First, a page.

INTERVIEW: The Unit Ama | NARC. | Reliably Informed | Music and Creative Arts News for Newcastle and the North East

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Trends have come and gone, newborns have reached adulthood, and each of us has travelled almost 12 billion miles around the sun since The Unit Ama released their eponymous debut album. During that period, the trio of Steve Malley (vocals/guitar), Jason Etherington (bass) and Christian Alderson (drums) have never disbanded and always envisaged a follow-up, yet it’s only now, 20 whole years later, that this cult outfit have felt compelled to deliver a successor.

“I know a lot of people make albums then tour them and so on – because that’s what bands do – but we’ve never really worked that way,” Jason muses. “We’ve always written lots of new music. There’s loads that’s never seen the light of day, hasn’t been finished and that we’ve played live but never released, but we always felt like we wanted to record more.”

“We’ve always worked in chunks of time,” explains Christian. “We’ve probably only been active for about seven of those years. Life gets in the way and you do other things – but we’ve slowly managed to get a body of work together.”

Considering the inescapable timelapse, perhaps Toward’s most remarkable achievement is the apparent ease with which it reasserts The Unit Ama’s case. Beautifully rendered, repetitive in all the right places and awash with glorious pulsing bass, resourceful, innovative percussion and droning, feedback-laden guitar, the new record presents eight deconstructed rock songs which feel neither overwrought nor half-baked; imbued equally with an inspired sense of urgency and instinctive, unrushed spontaneity. In short, it sounds solely, unmistakably like The Unit Ama.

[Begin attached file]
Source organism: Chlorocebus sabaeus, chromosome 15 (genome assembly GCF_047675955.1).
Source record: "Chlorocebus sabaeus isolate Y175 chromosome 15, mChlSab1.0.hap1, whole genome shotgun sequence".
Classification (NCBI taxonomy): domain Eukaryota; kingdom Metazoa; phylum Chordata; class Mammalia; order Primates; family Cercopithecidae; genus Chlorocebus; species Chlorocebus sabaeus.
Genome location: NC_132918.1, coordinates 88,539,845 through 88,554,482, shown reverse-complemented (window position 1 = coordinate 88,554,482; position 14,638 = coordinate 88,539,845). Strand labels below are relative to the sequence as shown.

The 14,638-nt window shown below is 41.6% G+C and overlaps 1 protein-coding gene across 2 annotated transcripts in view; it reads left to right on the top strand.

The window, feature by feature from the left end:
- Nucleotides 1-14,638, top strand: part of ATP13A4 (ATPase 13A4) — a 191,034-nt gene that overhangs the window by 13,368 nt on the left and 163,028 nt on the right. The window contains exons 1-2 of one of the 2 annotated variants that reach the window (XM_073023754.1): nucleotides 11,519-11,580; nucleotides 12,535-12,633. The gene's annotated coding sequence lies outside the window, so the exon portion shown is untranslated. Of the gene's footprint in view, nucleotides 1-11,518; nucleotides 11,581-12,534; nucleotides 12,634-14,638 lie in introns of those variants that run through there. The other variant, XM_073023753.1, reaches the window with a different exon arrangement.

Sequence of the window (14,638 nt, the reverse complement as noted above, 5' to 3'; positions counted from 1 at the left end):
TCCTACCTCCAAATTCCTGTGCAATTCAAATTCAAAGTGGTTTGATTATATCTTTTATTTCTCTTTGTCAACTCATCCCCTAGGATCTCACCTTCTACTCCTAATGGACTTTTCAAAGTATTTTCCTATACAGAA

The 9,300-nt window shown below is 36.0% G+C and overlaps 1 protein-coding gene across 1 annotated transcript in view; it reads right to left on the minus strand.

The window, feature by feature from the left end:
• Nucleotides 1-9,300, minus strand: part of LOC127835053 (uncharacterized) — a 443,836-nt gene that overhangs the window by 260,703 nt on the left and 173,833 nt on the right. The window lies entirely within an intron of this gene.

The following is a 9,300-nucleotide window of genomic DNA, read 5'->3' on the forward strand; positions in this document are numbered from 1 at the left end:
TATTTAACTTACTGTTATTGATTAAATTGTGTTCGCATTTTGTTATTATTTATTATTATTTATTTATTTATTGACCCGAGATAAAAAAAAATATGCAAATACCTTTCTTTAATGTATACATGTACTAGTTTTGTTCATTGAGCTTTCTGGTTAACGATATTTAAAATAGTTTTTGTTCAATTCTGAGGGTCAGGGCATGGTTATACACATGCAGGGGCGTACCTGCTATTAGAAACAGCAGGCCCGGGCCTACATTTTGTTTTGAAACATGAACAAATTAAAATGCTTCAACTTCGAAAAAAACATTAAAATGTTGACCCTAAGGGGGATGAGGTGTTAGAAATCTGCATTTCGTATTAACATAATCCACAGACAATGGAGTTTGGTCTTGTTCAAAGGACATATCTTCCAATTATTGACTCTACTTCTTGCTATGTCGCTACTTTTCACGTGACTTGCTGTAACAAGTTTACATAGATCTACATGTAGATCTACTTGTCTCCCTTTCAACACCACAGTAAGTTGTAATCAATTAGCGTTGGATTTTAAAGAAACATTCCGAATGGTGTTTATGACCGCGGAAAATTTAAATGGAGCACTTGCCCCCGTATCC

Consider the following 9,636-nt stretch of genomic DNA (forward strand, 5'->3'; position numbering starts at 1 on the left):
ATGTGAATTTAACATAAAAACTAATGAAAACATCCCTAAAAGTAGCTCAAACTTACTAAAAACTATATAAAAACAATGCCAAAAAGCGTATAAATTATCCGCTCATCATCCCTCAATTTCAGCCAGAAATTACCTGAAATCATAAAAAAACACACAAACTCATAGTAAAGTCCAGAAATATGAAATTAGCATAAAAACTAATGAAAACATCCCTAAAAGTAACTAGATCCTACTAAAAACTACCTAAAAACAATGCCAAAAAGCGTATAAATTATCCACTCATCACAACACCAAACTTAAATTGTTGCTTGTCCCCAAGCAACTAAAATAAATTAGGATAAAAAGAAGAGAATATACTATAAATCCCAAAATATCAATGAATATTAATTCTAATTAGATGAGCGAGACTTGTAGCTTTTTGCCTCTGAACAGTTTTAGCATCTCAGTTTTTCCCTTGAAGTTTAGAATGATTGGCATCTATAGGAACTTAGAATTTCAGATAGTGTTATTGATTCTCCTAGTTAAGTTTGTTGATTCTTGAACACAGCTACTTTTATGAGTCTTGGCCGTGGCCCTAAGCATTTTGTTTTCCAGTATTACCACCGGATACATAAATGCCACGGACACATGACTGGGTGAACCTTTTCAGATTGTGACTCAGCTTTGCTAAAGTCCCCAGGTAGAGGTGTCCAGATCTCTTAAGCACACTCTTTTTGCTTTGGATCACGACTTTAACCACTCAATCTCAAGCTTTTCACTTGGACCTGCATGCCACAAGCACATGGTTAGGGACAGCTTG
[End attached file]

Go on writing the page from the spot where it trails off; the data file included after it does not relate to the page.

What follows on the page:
When you reach a certain age, you spend a lot of time looking back and considering what the life you’ve lived means

While two songs, Sycamore and Collector, date back some time and appeared on the band’s 2013 live release The Mason’s Mallet, the bulk of Toward came together following a rare tour of Spain in early 2020. “We came back fired-up with a ton of energy, then… obviously… yeah…” Christian rues. Undeterred, the trio reconvened the following year in a new rehearsal space. “That had a rejuvenating effect. Steve in particular had been writing a lot, and although we had no finished songs, we’d had the time to construct things a little more. We’ve played together for so long that we often have a pretty good idea of what the others will bring to the table, but even now the beauty of it is that we can surprise one another when we get together in a room.”

When you reach a certain age, you spend a lot of time looking back and considering what the life you’ve lived means,” says Jason, on the reflective allusions of the album’s title. “Obviously some of us have been through far more than others, but we all think about the mistakes we’ve made, what’s informed us in good ways, what’s informed us in bad ways, and about the best ways in which to move forward.”

As for the band itself, things by and large remain as they always have been: “We’re as happy as ever getting together and chatting, cooking and hanging out. Occasionally we’ll meet with the same aim in mind, but with instruments!” Christian jokes. “The relationship between us is the most important thing,” Jason concludes. “The music is just one element of that, and we’re really lucky that’s been the case for this long.”

The Unit Ama release Toward on 18th August via Gringo Records. The band perform at Star & Shadow Cinema, Newcastle on Saturday 22nd July.

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